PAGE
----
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The new paper on the minimum wage by David Lee and Emmanual Saez kept pecking at my memory today.  It reminds me of something – something at first vague, but more and more clear as the day wore on.  Finally I remembered.  That paper reminds me of a series of papers, and genuine concern, in the 1980s that non-price competition among firms for customers poses such a serious threat of harm to consumers that antitrust authorities should be empowered to police against such competition.

One version of this concern was the literature on “non-price predation.”  The idea is that Acme Corp. in industry might make its products so darn attractive to consumers that all of Acme’s rivals go bankrupt and no firm ever again dares to compete with Acme in industry X.  Awfully silly stuff, if you ask me.  (And although no one asked me, I wrote some papers critical of the entire “non-price predation” bugaboo.  I might blog on these at a future date.)

Another version of this concern with non-price competition took the form of criticism of manufacturers that take steps to prompt the firms who retail their products to compete amongst themselves in non-price dimensions in order to ensure that these retailers supply better customer service to consumers and potential consumers of the manufacturers’ products.  Of course, because good customer service isn’t free, these efforts by manufacturers would entail higher retail prices for the manufacturers’ outputs.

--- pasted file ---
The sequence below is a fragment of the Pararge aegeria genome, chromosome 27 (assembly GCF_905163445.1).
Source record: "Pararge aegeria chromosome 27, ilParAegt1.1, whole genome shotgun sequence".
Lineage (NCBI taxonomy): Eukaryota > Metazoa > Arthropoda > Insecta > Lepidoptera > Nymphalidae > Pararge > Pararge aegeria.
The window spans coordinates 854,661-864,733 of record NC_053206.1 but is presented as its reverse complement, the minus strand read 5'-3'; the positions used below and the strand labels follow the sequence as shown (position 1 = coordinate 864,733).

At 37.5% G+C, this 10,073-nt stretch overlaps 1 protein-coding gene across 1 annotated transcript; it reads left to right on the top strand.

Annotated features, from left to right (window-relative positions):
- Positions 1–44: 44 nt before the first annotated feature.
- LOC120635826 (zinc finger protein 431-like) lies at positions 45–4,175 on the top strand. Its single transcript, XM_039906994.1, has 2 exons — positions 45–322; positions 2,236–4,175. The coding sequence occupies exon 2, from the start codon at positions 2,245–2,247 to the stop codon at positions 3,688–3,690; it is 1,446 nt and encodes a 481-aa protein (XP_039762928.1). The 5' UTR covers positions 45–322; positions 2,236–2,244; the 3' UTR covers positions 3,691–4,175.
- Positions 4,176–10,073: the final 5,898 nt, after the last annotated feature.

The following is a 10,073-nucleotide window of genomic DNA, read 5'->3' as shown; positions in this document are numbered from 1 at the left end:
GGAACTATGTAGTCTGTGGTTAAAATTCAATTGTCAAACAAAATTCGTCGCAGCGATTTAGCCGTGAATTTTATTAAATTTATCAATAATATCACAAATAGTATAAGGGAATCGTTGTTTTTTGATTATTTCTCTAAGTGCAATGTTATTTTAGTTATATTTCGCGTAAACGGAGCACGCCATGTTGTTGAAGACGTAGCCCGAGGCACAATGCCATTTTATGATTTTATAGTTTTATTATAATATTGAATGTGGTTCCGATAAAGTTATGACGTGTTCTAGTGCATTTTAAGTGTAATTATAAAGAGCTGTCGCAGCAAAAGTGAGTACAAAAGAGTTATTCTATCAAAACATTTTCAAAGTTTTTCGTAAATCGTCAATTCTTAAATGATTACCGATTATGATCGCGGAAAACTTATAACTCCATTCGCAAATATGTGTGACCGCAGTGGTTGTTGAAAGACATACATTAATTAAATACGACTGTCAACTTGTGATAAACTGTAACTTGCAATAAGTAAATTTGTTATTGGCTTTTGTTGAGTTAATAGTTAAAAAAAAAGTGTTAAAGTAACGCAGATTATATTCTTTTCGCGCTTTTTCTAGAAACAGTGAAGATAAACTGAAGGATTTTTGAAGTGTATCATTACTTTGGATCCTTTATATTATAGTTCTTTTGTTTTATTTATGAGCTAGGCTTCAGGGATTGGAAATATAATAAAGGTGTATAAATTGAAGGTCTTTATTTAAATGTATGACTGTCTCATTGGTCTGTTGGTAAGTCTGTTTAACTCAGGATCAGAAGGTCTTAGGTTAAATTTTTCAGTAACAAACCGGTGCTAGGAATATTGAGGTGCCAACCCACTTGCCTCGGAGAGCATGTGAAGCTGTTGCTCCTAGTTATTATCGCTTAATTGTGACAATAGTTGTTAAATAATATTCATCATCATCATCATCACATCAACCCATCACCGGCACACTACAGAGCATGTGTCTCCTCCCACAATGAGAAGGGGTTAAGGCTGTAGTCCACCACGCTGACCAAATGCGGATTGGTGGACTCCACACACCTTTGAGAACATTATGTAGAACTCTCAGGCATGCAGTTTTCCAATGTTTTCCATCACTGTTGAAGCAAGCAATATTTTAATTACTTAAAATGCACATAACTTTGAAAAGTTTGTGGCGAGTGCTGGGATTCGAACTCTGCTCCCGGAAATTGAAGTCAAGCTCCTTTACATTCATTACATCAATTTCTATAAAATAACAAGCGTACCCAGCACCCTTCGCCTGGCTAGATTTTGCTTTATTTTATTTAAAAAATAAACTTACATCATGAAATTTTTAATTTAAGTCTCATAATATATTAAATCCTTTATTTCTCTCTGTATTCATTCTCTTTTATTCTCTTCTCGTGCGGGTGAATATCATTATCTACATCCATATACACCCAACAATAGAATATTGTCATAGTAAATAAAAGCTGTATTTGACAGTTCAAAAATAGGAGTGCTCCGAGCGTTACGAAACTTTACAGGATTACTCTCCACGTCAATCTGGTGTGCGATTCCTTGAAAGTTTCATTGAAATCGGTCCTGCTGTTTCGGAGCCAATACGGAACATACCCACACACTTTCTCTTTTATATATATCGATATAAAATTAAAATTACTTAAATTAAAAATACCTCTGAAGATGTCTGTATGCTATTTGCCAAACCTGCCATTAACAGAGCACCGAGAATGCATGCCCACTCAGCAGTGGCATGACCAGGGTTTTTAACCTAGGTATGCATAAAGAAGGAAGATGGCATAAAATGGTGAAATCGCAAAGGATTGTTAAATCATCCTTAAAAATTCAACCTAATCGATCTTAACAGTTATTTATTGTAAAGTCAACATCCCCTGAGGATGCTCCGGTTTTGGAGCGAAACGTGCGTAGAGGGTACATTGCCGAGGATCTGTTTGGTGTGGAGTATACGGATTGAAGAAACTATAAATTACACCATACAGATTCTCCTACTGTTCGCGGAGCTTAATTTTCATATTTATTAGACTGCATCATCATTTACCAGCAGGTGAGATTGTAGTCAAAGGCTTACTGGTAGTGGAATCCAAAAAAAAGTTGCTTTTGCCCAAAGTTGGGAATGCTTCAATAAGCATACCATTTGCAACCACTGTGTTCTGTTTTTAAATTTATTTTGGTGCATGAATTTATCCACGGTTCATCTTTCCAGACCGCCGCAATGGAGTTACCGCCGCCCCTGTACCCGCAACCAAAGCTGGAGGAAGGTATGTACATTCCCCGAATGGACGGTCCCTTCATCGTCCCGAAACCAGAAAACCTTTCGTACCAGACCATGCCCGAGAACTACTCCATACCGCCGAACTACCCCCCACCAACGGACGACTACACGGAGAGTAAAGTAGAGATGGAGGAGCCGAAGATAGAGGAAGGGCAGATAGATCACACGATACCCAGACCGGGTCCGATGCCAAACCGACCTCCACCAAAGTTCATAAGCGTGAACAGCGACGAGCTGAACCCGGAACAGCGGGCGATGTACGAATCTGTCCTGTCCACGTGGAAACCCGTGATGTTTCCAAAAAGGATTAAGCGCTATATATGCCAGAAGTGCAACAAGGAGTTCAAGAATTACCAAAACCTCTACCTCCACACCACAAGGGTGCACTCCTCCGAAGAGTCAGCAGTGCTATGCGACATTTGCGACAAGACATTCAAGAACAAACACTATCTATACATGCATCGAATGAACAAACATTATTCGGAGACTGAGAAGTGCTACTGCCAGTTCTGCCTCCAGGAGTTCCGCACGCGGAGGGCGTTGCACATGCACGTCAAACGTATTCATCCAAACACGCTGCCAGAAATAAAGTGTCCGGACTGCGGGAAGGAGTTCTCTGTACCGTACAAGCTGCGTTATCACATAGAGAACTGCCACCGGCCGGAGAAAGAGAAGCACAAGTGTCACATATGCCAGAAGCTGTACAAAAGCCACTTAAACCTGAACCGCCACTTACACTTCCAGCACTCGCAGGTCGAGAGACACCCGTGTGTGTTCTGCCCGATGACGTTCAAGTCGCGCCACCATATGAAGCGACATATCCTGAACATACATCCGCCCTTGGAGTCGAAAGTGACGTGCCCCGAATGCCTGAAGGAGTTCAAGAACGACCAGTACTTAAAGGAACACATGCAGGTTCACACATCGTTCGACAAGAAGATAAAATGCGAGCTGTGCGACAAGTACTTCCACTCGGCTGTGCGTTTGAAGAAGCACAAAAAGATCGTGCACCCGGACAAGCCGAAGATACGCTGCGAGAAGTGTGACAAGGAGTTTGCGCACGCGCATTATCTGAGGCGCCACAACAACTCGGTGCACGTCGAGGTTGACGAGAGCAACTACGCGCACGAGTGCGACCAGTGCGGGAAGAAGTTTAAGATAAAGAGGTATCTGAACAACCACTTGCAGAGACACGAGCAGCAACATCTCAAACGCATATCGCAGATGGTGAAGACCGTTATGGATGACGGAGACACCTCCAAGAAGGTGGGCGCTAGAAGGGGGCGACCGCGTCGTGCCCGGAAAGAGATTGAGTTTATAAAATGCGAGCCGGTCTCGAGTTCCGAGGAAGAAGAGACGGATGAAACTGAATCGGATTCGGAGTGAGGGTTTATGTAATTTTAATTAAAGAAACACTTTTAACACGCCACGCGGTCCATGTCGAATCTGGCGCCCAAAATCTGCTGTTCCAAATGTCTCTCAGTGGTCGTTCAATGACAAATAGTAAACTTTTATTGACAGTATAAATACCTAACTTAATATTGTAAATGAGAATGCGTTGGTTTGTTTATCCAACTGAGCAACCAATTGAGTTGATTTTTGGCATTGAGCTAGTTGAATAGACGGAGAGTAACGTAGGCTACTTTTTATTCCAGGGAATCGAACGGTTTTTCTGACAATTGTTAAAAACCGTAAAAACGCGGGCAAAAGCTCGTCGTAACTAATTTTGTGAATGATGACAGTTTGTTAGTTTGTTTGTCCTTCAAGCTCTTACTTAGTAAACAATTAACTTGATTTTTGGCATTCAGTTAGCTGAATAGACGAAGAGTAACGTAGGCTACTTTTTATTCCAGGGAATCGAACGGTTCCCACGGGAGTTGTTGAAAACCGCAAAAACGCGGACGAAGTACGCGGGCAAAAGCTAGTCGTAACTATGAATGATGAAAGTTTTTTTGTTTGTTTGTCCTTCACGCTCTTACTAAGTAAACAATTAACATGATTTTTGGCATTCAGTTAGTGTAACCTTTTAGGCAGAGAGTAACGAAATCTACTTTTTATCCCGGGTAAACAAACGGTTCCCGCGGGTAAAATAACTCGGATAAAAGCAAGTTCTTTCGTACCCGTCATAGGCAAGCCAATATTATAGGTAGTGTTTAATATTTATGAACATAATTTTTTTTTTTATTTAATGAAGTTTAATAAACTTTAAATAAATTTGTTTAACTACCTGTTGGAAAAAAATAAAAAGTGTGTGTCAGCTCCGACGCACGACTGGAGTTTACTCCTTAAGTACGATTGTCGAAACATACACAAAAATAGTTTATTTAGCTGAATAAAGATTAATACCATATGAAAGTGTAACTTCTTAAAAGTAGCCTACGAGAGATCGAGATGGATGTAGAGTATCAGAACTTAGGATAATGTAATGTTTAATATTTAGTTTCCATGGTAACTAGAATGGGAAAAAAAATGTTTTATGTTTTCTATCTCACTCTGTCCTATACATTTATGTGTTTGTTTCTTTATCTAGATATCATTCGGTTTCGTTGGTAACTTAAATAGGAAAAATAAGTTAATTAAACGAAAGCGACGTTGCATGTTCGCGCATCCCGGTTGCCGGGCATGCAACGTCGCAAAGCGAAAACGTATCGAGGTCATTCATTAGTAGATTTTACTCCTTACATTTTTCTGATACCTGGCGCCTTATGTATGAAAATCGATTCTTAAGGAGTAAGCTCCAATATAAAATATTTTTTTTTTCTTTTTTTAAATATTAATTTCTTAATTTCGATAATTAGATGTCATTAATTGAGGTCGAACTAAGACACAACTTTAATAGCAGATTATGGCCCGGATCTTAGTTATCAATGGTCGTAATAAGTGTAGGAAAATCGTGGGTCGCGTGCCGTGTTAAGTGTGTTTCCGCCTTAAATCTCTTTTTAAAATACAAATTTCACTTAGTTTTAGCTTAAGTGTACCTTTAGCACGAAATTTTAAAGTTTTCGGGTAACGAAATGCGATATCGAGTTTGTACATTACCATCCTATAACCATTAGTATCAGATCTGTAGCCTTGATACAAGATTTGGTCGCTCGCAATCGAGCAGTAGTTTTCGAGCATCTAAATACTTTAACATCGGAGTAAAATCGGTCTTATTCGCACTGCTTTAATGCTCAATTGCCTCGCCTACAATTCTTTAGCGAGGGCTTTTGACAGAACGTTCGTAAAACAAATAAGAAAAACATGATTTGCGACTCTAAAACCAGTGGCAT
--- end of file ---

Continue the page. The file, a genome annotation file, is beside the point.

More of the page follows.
So….  It’s possible, don’tcha know, that the value of the better customer service to the consumers of product who value that service highly enough to pay the higher price of Y (the “marginal consumers”) will be insufficiently high to offset the welfare losses suffered by other consumers of who, although they, too, must pay the higher price for Y, do not value very highly the resulting better customer service.  These latter consumers are called “inframarginal consumers.”

In short, it’s possible that unfettered competition – when each manufacturer is allowed to try its own mix of price and nonprice means of competing for consumers – will, to the extent that that competition takes nonprice forms, harm some consumers so much that those harms outweigh the gains enjoyed by other consumers.  So naturally economic theory – which shows this possibility – was read as scientifically calling for active bureaucratic oversight of nonprice competitive efforts.  Pretty silly stuff, if you ask me.

Bob Ekelund and I published two papers on this matter.  One was in the Hofstra Law Review, and the other was in the Southern Economic Journal.  I’ll see if I can find a way to post versions of those papers here, because it’s possible that if you, dear Cafe patron, do not have ready access to those papers, your loss of utility will be so great that our economy would have to be regarded as a complete failure.